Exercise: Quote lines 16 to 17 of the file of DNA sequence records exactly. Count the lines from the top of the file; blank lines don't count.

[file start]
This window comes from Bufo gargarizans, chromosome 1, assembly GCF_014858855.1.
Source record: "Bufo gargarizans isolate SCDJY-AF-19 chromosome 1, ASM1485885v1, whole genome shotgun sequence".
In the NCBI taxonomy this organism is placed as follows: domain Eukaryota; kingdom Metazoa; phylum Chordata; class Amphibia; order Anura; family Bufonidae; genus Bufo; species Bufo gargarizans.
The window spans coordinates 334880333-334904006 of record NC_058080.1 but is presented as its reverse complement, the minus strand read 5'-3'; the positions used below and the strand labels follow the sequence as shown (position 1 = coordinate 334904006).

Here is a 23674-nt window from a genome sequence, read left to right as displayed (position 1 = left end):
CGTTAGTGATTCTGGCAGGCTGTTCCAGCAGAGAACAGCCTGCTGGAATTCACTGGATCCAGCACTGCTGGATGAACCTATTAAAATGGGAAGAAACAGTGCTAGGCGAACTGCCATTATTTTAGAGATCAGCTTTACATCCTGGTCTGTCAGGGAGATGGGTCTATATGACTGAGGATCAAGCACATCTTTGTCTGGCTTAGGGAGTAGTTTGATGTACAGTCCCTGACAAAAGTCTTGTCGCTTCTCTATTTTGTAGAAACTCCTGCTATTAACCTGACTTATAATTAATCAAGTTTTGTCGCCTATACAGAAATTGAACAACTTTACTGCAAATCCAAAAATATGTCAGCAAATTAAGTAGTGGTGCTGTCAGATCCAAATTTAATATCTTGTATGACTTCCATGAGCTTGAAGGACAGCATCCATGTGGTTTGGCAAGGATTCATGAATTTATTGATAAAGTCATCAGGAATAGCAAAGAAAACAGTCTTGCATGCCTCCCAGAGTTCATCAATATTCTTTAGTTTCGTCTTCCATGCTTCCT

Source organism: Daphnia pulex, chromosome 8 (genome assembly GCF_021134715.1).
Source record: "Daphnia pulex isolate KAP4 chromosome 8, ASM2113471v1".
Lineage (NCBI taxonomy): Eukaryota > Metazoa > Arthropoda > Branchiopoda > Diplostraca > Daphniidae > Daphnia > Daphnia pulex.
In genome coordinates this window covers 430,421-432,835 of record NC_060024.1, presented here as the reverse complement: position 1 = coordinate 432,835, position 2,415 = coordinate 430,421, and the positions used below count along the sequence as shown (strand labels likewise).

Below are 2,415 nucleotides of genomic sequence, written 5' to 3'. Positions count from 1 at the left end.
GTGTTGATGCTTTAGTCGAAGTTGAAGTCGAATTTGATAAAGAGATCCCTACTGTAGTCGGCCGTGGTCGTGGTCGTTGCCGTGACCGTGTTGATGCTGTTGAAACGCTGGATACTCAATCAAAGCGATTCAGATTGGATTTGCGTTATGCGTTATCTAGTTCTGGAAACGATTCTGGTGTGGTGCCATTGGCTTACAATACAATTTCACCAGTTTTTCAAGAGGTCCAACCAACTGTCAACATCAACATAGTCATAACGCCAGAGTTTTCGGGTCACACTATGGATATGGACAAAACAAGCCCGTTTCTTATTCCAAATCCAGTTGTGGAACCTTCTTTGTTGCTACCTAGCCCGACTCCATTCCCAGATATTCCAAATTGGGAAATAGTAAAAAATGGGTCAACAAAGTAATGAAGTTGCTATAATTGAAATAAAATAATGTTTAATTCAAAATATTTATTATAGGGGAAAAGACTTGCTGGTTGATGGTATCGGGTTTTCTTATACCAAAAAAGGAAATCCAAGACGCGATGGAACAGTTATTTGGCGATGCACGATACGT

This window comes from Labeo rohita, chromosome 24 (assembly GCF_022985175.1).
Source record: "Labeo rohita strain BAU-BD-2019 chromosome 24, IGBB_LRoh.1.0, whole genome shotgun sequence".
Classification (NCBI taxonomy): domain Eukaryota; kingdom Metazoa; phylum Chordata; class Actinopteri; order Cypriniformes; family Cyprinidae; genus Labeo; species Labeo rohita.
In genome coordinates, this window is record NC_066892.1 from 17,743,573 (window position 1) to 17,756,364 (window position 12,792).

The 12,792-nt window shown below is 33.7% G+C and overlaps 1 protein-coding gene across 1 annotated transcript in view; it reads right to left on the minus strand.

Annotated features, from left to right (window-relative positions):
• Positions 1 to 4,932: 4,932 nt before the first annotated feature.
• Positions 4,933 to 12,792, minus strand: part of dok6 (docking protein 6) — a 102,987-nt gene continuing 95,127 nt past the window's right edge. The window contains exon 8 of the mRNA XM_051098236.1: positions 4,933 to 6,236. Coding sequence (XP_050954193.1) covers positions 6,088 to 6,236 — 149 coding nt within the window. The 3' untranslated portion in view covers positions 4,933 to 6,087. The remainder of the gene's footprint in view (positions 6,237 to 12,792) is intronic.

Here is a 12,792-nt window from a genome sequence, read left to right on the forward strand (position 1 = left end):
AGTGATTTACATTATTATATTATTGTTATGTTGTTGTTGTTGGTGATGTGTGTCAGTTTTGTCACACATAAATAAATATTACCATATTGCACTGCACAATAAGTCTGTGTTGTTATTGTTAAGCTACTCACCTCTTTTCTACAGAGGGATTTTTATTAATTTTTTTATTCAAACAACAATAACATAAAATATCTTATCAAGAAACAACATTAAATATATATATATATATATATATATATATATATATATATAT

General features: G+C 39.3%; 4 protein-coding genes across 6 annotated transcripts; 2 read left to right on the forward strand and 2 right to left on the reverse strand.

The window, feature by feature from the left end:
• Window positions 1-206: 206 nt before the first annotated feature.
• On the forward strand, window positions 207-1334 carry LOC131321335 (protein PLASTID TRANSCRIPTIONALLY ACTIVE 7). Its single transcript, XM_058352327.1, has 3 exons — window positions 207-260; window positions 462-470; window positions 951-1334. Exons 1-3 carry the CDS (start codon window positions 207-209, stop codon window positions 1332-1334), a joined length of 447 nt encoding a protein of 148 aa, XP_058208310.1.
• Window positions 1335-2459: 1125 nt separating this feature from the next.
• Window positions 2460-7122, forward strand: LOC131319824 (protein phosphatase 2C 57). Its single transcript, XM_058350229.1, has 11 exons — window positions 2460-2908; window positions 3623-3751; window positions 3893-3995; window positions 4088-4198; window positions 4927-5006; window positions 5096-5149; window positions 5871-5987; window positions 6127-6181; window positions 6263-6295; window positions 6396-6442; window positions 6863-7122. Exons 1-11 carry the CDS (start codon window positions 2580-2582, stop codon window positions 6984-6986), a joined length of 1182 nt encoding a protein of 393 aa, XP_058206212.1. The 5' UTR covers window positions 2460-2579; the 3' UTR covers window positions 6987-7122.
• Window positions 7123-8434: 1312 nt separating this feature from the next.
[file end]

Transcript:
In genome coordinates, this window is record NC_066892.1 from 17,743,573 (window position 1) to 17,756,364 (window position 12,792).

The 12,792-nt window shown below is 33.7% G+C and overlaps 1 protein-coding gene across 1 annotated transcript in view; it reads right to left on the minus strand.